The organization continues to expand the reach of the global Armenian nation
For the third year in a row, the Central Board gathered in London for a critical conference that brought together leadership and the local community for a weekend of events that emphasized the role of young leaders and provided an opportunity to cultivate a shared vision.
The weekend featured a series of meetings to expand the reach of the global Armenian nation. The meetings welcomed participants from the AGBU Central Board, Europe District Committee and 16 Young Professionals (YP) groups from around the world to build on the on-going dialogue that AGBU began at its 89th General Assembly and 110th Anniversary Weekend in New York last October. The lively discussions in London focused on four key pillars of the organization (humanitarian; culture and identity; education; and socio-economic development) to develop ways and means to move forward as a people and an organization.
The topics addressed the vision of AGBU and its goal of increasing the visibility of Armenians on the world stage. AGBU’s role in Armenia as an agent for change was a prominent focus of the meetings as well as discussions surrounding local strategy for attaining exponential reach by forging ties beyond the Armenian community. Partnerships have been a major means through which AGBU has sought to make its mark. In the past year, the organization has engaged in strategic partnerships with international organizations, including the United States Agency for International Development (USAID) and the Smithsonian Institution; the United Nations Office of the High Commissioner for Human Rights (OHCHR); the European Union and the Eurasia Partnership Foundation; and most recently the United Nation’s Children Fund (UNICEF) and the Shoah Foundation. These partnerships provide AGBU with new opportunities to make a more profound impact in reaching out to the global community.
The participation of the Young Professionals (YP) in implementing ideas was also underscored as essential for the success of AGBU initiatives. “These meetings were designed to bring in the YP leadership from around the world, to connect them and provide an opportunity to share respective experiences. Gladly, we covered many topics and I am confident that the leaders will continue based on what we saw,” said AGBU board member Yervant Zorian.
The weekend closed with an intimate dinner on Saturday, hosted by AGBU Central Board member Dr. Armen Sarkissian and his wife Nouneh, at the Dorchester Hotel. The evening, emceed by Camilio Azzouz, featured a keynote address by Eric Esrailian, who was also honored with his wife Melina, for their tireless work on The Promise and its worldwide promotion. “When there has never been a major motion picture on the Armenian Genocide that has reached millions of people, you have to design a film that is accessible. The most important aspect of The Promise is that it is not just for Armenians. Silence and denial are destructive for generations because we all bear the scars of what our ancestors have gone through and not just Armenians—African-Americans, Native-Americans, people around the world who have dealt with atrocities feel these scars generations deep,” said Esrailian. As part of the weekend, the meeting participants were treated to a special screening of The Promise, the first big-budget, wide-release film to depict the Armenian Genocide, and encouraged to reflect on the universality of the its message.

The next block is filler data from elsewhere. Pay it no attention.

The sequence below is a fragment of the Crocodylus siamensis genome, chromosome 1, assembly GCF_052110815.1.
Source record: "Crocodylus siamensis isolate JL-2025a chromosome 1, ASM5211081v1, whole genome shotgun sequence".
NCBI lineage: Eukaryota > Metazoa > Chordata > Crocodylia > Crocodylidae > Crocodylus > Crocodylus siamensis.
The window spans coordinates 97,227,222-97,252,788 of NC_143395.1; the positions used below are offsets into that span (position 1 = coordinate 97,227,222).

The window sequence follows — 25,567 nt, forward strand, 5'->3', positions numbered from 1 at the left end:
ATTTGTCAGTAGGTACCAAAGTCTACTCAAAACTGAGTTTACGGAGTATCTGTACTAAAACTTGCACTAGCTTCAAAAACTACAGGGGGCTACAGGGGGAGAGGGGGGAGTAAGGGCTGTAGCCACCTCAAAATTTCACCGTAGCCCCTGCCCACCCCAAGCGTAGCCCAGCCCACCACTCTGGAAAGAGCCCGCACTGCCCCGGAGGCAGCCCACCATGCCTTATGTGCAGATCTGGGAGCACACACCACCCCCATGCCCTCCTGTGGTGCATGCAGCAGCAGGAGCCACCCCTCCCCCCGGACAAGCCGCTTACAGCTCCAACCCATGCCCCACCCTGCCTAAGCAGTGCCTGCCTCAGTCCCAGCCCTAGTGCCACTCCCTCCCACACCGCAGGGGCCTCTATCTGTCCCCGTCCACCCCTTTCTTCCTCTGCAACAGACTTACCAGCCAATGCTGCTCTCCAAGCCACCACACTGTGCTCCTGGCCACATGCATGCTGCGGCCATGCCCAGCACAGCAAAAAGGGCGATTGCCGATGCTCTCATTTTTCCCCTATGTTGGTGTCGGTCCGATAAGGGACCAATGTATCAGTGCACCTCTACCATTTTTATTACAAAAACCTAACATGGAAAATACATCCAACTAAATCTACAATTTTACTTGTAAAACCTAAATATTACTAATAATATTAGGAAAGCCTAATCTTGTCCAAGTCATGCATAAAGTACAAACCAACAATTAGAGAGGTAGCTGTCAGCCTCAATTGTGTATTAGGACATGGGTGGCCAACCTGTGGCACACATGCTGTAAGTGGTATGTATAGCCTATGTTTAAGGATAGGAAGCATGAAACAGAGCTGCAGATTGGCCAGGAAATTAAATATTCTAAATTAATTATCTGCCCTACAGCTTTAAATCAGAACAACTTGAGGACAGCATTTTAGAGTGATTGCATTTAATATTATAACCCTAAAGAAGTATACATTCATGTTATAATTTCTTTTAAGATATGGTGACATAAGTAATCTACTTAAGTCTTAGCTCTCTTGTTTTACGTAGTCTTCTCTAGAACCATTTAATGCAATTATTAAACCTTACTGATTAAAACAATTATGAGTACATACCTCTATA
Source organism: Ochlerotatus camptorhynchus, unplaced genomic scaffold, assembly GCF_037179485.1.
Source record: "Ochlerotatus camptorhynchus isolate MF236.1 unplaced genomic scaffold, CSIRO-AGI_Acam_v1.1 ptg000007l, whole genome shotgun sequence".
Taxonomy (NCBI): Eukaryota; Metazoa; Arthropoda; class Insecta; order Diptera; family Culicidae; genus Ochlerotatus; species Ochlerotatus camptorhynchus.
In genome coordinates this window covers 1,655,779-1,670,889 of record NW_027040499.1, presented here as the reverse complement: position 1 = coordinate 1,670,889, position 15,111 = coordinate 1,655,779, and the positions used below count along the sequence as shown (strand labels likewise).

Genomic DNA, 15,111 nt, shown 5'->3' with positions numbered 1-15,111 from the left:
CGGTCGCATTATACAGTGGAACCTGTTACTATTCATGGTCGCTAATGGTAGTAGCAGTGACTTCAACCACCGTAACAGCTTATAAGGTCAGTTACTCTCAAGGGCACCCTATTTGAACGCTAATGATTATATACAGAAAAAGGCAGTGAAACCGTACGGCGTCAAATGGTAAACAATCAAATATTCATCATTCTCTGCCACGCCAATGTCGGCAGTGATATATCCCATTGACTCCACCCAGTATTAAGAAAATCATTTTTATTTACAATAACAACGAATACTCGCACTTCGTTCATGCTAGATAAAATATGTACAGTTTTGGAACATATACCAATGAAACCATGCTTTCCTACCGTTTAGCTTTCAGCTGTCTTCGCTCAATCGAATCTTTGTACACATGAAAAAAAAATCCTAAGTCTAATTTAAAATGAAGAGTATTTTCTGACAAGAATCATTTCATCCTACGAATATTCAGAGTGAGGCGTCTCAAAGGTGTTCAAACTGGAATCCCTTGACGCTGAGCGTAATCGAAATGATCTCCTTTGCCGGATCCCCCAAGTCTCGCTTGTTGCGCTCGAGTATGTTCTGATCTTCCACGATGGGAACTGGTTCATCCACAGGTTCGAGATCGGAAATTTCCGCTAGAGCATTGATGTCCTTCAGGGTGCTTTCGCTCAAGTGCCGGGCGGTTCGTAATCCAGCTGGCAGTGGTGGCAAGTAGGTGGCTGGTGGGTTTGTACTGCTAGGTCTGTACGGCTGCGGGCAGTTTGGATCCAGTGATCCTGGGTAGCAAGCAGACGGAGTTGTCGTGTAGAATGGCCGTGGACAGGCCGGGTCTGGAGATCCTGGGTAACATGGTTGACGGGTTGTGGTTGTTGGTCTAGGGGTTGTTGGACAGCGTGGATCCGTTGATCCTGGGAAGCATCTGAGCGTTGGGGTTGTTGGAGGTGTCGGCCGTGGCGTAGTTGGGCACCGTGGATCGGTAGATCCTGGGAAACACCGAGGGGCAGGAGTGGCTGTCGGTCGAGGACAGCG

Saturday evening saw The Promise’s impulse to give non-Armenians insight into Armenian experiences manifested in yet another way. Benjamin Devoy—a British student at Queens’ College in Cambridge, England—was invited to speak before the guests about his experience during the Yerevan Summer Internship Program (YSIP) last summer. Devoy was the first intern to participate in YSIP’s Dikran Knadjian Medical Internship, which enables one non-Armenian medical student to pursue a fully-funded internship in Armenia: “A continuing theme I experienced in Armenia was the collective effort of individuals who wanted to help. Armenia has gone through a lot and still faces some major problems. It is a testament to the people there and Armenians abroad that has propelled a huge movement to improve conditions. I’m very grateful to have had my internship experience and to learn firsthand about the country,” said Devoy.
While the weekend of events emphasized young AGBU leaders, it was also a chance to pay tribute to two members who have served as remarkable local leaders: Berge Azadian and Assadour Guzelian, two former chairmen of the AGBU London Trust and prominent figures in the community, who have offered AGBU decades of dedicated leadership and service. They served the organization with a life-long commitment and are examples from which the burgeoning generation of leaders can draw strength.
Established in 1906, AGBU (www.agbu.org) is the world's largest non-profit Armenian organization. Headquartered in New York City, AGBU preserves and promotes the Armenian identity and heritage through educational, cultural and humanitarian programs, annually touching the lives of some 500,000 Armenians around the world.
For more information about AGBU and its worldwide programs, please visit www.agbu.org